We have said that the thought of Woman Suffrage is strongly disliked in the country. This is proved by the remarkable results of a canvass of women municipal electors—virtually the class to which the " Conciliation" Bill proposes to give the Parliamentary vote—conducted by the National League for Opposing Woman Suffrage. Would it not be heading for national inefficiency and disaster, would it not be madness, to give the franchise to a class which declares that it does not want it ? Was ever a thing comparable to this proposed before ? The figures of the canvass to which we refer are being published month by month in the Anti-Suffrage Review, the organ of the National League. According to the latest figures 18,850 of those who have been canvassed have declared themselves opposed to Woman Suffrage, and only 5,579 in favour of it, while 4,707 said that they were indifferent and 12,621 have not answered. As the Anti-Suffrage Review says, is it reasonable to suppose that of those who have not answered probably the vast majority are opposed to votes for women, for it is not to be supposed that many Woman Suffragists would fail to make known the faith that is in them. Mr. Balfour has said that his inclination towards Woman Suffrage is induced by his belief in like principle of " governing by consent," and that if it were proved that women themselves did not want to vote his opinion would be greatly modified. We trust that these figures will have their due effect upon his mind. We ought to say before passing on that the value of the figures has been challenged by Suffragists, who contend that unfair arguments were used by the canvassers. We understand that so far as possible the questions were put to the women municipal electors by postcard, in order to avoid this charge of undue influence. Let us, however, state the objection. It is admitted that a proportion of the answers were collected by personal can- vassers. The last number of the Anti-Suffrage Review contained an account of a canvass of men and women at Hawkhurst, in Kent, conducted under ideal conditions, for the Suffragists were taken into the confidence of the Anti- Suffragists, and representatives of both sides managed the canvass and audited the figures. No arguments whatever were used by either side. The result makes one think that the figures of the larger canvass published by the National League are not very misleading. It was as follows :— No reply,

Electorate 615— Anti. Pro. Neutral. bone away, 40.

Voters ... 396 87 52 133 Voters' wives 357 40

Total ... 753 77 58 133

— —

MUNICIPAL Etreroas (Woirsie.)

No reply,

Anti. Pro. Neutral. gone away, Ie.

Electorate 95— 70 11 — 13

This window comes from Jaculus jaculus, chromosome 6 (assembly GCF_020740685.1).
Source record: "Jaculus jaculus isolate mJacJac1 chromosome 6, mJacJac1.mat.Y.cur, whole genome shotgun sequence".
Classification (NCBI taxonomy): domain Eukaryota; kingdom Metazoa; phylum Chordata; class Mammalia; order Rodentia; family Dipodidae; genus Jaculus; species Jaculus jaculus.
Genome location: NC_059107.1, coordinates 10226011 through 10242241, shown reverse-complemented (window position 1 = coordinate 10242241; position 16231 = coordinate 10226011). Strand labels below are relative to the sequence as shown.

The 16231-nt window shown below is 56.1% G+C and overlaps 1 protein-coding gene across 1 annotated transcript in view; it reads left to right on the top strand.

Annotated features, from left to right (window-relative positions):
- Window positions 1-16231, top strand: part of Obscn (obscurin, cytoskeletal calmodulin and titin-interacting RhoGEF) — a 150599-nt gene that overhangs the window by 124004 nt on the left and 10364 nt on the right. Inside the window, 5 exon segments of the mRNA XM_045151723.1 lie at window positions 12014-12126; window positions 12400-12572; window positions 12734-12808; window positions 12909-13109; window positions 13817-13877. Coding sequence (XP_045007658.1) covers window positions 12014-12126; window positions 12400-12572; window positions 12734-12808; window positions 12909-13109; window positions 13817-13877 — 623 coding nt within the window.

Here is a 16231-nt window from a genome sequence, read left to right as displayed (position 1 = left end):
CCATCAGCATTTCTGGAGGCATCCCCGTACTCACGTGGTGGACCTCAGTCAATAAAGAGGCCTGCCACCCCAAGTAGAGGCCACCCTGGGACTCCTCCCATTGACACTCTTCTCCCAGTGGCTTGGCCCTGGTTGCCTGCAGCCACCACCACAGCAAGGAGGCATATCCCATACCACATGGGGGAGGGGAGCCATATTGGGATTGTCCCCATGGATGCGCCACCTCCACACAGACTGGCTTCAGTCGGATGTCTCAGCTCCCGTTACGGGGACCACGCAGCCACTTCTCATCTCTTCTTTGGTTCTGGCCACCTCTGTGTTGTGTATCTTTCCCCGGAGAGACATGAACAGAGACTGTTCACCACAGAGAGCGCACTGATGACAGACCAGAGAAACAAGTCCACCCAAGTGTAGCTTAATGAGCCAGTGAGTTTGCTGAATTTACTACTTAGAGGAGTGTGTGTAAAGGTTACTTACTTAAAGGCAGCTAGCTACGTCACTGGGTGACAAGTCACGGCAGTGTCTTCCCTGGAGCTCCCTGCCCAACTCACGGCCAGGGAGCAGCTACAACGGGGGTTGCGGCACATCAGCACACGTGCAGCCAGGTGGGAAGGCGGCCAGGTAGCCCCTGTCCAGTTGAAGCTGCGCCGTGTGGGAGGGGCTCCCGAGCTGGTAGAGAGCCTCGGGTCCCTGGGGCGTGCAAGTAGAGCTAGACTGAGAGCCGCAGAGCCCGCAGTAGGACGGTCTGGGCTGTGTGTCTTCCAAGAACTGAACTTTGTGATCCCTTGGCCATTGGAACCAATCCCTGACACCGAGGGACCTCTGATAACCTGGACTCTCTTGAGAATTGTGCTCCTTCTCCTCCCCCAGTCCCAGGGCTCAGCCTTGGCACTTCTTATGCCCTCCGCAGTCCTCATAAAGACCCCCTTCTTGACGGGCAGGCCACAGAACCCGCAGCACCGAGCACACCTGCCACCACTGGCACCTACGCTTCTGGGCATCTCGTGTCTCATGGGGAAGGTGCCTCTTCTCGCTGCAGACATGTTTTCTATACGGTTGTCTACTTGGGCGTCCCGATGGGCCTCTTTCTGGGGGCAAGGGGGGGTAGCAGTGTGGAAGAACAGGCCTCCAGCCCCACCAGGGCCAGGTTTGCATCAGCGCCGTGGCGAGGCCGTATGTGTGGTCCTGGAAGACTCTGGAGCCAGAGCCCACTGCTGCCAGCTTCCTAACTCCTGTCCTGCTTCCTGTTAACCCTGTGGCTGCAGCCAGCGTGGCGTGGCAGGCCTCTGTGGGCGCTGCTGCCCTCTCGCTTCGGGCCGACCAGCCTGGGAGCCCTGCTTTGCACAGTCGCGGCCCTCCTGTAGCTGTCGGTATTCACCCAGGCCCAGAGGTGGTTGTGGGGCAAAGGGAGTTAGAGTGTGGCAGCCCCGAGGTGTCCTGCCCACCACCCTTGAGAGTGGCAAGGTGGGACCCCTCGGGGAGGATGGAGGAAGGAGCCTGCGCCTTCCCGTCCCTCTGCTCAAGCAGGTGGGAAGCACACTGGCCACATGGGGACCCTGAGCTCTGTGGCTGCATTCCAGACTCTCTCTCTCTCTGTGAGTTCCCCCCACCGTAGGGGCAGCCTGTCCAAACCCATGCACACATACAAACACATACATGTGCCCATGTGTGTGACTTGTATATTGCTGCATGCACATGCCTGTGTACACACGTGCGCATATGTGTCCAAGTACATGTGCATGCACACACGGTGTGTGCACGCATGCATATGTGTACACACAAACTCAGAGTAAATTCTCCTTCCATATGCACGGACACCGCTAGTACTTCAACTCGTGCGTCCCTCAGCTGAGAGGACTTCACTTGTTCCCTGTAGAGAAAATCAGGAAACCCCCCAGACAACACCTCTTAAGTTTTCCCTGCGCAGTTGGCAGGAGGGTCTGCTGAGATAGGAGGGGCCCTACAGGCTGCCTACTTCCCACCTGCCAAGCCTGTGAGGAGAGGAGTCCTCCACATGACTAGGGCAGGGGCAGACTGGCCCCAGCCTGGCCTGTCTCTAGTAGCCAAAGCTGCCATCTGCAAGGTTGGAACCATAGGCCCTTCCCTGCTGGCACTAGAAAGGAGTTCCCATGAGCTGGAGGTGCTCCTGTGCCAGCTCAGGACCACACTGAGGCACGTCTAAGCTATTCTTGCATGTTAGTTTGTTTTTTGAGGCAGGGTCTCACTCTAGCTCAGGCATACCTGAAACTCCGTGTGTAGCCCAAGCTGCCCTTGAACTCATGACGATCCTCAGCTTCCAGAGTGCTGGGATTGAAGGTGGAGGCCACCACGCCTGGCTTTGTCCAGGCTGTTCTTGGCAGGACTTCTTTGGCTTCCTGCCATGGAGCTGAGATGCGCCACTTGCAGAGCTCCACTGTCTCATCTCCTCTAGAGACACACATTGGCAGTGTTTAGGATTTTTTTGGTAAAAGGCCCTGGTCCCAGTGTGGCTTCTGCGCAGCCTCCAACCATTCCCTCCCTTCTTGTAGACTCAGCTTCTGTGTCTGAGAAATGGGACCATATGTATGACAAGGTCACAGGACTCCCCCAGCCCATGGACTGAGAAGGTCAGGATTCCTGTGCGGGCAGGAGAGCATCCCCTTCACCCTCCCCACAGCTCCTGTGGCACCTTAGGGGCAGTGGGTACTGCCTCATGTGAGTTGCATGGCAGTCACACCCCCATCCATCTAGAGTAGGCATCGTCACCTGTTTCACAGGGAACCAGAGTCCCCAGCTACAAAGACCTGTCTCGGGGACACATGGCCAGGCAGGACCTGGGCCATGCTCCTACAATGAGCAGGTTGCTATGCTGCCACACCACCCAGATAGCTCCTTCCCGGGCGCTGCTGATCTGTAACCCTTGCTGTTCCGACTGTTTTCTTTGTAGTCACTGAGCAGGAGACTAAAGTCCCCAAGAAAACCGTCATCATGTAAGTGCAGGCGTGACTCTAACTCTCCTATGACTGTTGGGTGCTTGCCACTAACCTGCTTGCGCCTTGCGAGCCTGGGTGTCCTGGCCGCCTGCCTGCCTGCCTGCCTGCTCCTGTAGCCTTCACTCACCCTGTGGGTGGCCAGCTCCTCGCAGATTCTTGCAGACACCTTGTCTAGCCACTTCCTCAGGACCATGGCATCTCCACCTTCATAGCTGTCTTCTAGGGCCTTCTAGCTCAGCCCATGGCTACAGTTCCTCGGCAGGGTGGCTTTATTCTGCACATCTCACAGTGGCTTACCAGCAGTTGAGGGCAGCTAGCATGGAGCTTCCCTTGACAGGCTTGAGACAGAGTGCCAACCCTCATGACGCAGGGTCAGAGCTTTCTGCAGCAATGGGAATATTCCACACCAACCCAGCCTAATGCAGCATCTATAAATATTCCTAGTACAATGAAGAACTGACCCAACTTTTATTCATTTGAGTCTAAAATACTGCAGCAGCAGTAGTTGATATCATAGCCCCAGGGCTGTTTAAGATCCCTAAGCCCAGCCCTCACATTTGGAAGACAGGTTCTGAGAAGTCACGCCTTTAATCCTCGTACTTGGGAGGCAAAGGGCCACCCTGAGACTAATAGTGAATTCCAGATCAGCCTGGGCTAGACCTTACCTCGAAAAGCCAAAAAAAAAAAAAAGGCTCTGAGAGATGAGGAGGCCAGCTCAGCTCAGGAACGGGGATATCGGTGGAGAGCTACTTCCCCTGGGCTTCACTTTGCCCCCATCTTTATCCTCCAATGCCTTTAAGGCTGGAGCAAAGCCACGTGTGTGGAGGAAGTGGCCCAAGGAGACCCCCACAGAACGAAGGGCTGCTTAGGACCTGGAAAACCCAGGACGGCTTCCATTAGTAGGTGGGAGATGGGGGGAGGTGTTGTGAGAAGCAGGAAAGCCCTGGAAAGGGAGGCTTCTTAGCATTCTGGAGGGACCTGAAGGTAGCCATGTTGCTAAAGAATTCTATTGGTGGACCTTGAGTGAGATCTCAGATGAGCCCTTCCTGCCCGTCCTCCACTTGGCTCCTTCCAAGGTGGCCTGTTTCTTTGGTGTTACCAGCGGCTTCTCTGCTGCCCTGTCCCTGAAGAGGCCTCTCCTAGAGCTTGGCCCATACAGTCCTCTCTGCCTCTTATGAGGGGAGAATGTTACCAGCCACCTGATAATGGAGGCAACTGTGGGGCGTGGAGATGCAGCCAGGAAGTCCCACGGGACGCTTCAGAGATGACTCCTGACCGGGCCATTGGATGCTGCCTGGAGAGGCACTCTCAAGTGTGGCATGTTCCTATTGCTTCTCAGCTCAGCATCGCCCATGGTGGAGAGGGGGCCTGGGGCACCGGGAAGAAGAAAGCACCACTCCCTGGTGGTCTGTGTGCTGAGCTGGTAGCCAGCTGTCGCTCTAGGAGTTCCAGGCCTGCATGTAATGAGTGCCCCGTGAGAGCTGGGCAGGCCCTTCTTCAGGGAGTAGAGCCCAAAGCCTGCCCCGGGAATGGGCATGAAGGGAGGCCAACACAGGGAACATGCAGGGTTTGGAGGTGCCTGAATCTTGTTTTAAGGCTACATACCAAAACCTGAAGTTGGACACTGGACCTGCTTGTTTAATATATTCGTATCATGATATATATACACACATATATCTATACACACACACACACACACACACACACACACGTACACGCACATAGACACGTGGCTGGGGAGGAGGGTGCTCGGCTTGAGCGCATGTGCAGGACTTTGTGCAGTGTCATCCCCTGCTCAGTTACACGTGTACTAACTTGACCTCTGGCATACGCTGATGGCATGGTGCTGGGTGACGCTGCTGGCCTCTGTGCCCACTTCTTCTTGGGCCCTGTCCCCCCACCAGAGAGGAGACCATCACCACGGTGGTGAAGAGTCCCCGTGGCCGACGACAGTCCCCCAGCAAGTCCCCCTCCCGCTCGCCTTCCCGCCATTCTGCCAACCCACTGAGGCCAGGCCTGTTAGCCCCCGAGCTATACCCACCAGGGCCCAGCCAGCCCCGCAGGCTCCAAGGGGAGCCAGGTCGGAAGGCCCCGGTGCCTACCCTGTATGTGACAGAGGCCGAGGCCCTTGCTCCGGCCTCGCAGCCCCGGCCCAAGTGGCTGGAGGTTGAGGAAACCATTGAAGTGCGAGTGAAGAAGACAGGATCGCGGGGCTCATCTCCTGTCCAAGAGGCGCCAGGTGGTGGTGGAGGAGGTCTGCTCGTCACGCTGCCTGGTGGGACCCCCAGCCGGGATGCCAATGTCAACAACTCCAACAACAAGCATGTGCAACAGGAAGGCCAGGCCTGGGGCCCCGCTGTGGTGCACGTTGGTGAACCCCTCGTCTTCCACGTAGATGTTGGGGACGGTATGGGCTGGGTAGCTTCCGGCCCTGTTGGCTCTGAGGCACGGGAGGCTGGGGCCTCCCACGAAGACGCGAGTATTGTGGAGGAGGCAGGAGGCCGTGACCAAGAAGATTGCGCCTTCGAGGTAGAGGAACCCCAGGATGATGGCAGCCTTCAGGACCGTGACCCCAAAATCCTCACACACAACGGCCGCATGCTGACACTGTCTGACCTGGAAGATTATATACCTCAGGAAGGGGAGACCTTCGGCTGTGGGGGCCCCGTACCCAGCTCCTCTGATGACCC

It passes our understanding how people who have had such figures as these placed before them can continue to say that there is a strong feeling in the country for Woman Suffrage. The question has never been expressly voted on at any election, and such evidence as there is of the state of feeling contradicts the assertions of the Suffragists. In a. letter to Mr. Asquith which was published in the papers of Monday, Lord Cromer and Lady Jersey cited the canvass of the National League for Opposing Woman Suffrage, and appealed to Mr. Asquith to co-operate with the Opposition to give the country an opportunity to express its opinion on Woman Suffrage as " a specific and distinct issue." We wish heartily to support this appeal. As we have said, we cannot ask Mr. Asquith to ignore the promise he has made, but if a Woman Suffrage Bill should be passed—which we do not in the least expect—he would have every right to attach a clause to it referring it to the people. As we have pointed out, Mr. Churchill has approved of the principle of reference in the case of Woman Suffrage. But we ought to repeat that only Bills— not abstract questions—could safely be made a subject of reference. To depart from the simple plan of asking the people, " Will you, or will you not, have this particular Bill ? " is to endanger the whole value of the Referendum.

One other matter may be mentioned. It is proposed by several Suffragists to try to upset the census. " We do not count in the nation," they say ; " therefore we will not be counted." An occupier who -refuses to fill up the census paper is liable to a fine of £5. Perhaps only non-occupiers would join the conspiracy, but, in any case, the proposal is a piece of criminal folly. Hundreds of questions, social and educational as well as electoral, depend upon the census returns. The women who interfere with the census will show their fitness for the franchise by cutting off at the source the knowledge upon which the innumerable reforms they profess to be fighting for would be based. For illogicality that would be hard to beat. If we thought only of a tactical success for the opponents of Woman Suffrage we should wish that the proposed conspiracy might be carried out. But, on the whole, we hope that these women will not be so foolish as their words, even though if they did what they threaten they would set back their cause by many years. In conclusion, we have to say that we have no intention of publishing any correspondence on the abstract question of Woman Suffrage. We have not the space. Of course, if we have unintentionally said anything contrary to fact, and it were pointed out to us, we should be glad to correct it, but no letters in which matters of opinion are disguised as corrections can be published.